JTA — Just days after the expiration of a federal program meant to preserve jobs during the pandemic, one of the largest Jewish Community Centers in the US last week laid off or furloughed 35 percent of its employees.
The Marlene Meyerson Jewish Community Center of Manhattan laid off 32 people and furloughed 40 as it faces decreased revenue as a result of the pandemic. The JCC, which operated on a budget of $34 million before the coronavirus hit, expects to cut that in half moving forward.
Among the positions eliminated were most of the marketing department, managers of the studio arts and culinary programs, the senior athletics director and a birthday party coordinator.
Other positions dealing with the JCC’s extensive Jewish learning offerings also were eliminated.
“The Center for Jewish Living… has a skeletal staff and budget at this point, as the JCC regroups and forges its way ahead,” Rabbi Abby Treu said this week in an email to people in a training program that the center had run. Treu said that she also lost her job.
The Manhattan JCC had 192 employees before the pandemic. In addition to the 32 people laid off and 40 furloughed employees, those who remain at their jobs and earning more than approximately $52,000 are taking pay cuts of 5, 7 or 10%.
Most of the furloughed positions are on the health and wellness staff. Rabbi Joy Levitt, the center’s executive director, said the plan is to bring back those employees soon as the building, which includes an extensive fitness facility, is able to reopen fully.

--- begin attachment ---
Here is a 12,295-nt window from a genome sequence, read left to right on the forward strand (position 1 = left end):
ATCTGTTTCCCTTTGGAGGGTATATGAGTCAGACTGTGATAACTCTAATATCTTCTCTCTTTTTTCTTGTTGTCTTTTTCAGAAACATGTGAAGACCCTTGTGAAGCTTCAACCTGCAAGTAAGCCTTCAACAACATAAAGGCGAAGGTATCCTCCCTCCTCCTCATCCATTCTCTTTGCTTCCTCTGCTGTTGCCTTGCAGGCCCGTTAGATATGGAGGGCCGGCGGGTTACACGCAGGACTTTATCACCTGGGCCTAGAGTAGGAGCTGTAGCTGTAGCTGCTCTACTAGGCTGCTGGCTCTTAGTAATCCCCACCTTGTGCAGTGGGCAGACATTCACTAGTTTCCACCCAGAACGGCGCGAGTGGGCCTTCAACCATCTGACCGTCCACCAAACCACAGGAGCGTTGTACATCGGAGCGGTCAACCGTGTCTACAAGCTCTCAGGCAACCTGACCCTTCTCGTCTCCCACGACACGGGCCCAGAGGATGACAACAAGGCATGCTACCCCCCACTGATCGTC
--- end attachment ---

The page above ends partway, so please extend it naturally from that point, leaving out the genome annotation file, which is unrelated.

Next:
“We’re looking for everything that is possible for us to do,” she said, noting that the center plans to open its nursery school in person in September in line with guidance from the city’s Health Department. But she said the organization had no choice but to mitigate costs related to upkeep of the JCC’s 14-story Upper West Side building, which has been closed since March.
The layoffs came just days after the end of the federal Paycheck Protection Program, which offered loans to cover payroll at small businesses during the pandemic-induced financial crisis. The Manhattan JCC received between $2 million and $5 million through the program, according to data from the Small Business Administration. (Levitt declined to share a more specific number.)
The layoffs at the Manhattan JCC are likely at the front edge of a rising wave because of the federal loan program’s rules. Employers who maintained their March staffing levels through June 30 would be eligible to have their loans forgiven. With the passing of that date, there is little financial incentive to retain employees whose work has ended because of the pandemic.
That includes many employees of JCCs across the country, which mostly operate on a fee-for-service model. Some members of the Manhattan JCC have donated the amount that they would normally pay in membership fees, and 1,700 donors gave to an emergency fund, Levitt said.
Even once the building can reopen, Levitt said she doesn’t anticipate all offerings resuming immediately. Many arts programs primarily served older adults who may not feel comfortable coming back until there is a COVID-19 vaccine, she said.
“The reason that we had to lay these folks off is not because they are not mission consistent — they are vital to the core mission of the JCC,” Levitt said. “We can’t wait to get back to in person.”